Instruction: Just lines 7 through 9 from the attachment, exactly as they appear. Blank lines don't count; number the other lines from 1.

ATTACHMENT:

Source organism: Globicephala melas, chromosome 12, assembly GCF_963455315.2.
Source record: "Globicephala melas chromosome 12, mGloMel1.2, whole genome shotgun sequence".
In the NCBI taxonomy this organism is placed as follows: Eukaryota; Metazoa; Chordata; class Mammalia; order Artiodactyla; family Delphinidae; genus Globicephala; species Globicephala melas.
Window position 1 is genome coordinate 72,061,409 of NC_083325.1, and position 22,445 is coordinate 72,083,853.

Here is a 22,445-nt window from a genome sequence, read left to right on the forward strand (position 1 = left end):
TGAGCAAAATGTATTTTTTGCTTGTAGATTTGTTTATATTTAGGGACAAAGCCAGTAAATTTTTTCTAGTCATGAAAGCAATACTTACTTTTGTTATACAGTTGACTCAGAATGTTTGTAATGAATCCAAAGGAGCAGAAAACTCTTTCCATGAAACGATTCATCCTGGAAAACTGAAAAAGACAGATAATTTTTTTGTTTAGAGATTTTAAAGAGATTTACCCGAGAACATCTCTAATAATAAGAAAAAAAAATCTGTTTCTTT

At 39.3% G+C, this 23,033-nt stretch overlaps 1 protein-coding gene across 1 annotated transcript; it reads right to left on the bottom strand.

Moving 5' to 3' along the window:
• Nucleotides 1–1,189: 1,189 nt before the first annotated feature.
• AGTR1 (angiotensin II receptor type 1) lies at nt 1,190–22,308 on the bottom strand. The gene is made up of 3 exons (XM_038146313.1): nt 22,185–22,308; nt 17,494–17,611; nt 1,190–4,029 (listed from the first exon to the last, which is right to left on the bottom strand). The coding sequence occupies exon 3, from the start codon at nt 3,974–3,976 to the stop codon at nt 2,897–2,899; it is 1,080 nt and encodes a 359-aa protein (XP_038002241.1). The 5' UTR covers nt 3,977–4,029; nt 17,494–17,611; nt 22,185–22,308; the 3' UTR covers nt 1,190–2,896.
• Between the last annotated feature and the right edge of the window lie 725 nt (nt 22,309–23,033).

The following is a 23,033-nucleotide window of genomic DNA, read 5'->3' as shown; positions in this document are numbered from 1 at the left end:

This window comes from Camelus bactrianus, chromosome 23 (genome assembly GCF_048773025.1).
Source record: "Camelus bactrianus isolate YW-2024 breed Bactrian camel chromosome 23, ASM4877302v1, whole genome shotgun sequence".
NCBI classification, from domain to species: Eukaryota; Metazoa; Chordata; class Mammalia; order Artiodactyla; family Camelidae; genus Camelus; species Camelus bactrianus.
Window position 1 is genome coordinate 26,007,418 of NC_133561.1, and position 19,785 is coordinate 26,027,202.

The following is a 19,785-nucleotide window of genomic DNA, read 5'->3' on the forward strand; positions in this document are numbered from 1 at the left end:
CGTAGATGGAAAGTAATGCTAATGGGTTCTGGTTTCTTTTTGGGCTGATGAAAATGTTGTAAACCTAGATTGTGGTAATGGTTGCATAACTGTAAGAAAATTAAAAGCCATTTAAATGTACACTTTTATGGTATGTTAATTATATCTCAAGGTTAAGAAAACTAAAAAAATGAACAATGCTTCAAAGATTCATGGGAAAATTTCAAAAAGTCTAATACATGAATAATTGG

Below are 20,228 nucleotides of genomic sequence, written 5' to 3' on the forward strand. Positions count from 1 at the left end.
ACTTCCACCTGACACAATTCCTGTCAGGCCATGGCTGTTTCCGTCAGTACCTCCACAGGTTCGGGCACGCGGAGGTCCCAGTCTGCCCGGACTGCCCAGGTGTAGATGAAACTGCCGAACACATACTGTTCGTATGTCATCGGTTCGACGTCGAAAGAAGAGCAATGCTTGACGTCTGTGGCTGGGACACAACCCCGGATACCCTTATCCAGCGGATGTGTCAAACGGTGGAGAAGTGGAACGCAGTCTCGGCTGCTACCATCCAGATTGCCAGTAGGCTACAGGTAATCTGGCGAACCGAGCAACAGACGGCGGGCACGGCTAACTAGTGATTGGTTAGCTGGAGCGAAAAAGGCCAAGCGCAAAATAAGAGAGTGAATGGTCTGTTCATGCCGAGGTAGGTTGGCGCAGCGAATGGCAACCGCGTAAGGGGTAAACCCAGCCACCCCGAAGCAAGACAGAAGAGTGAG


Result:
At 39.3% G+C, this 23,033-nt stretch overlaps 1 protein-coding gene across 1 annotated transcript; it reads right to left on the bottom strand.

Moving 5' to 3' along the window:
• Nucleotides 1–1,189: 1,189 nt before the first annotated feature.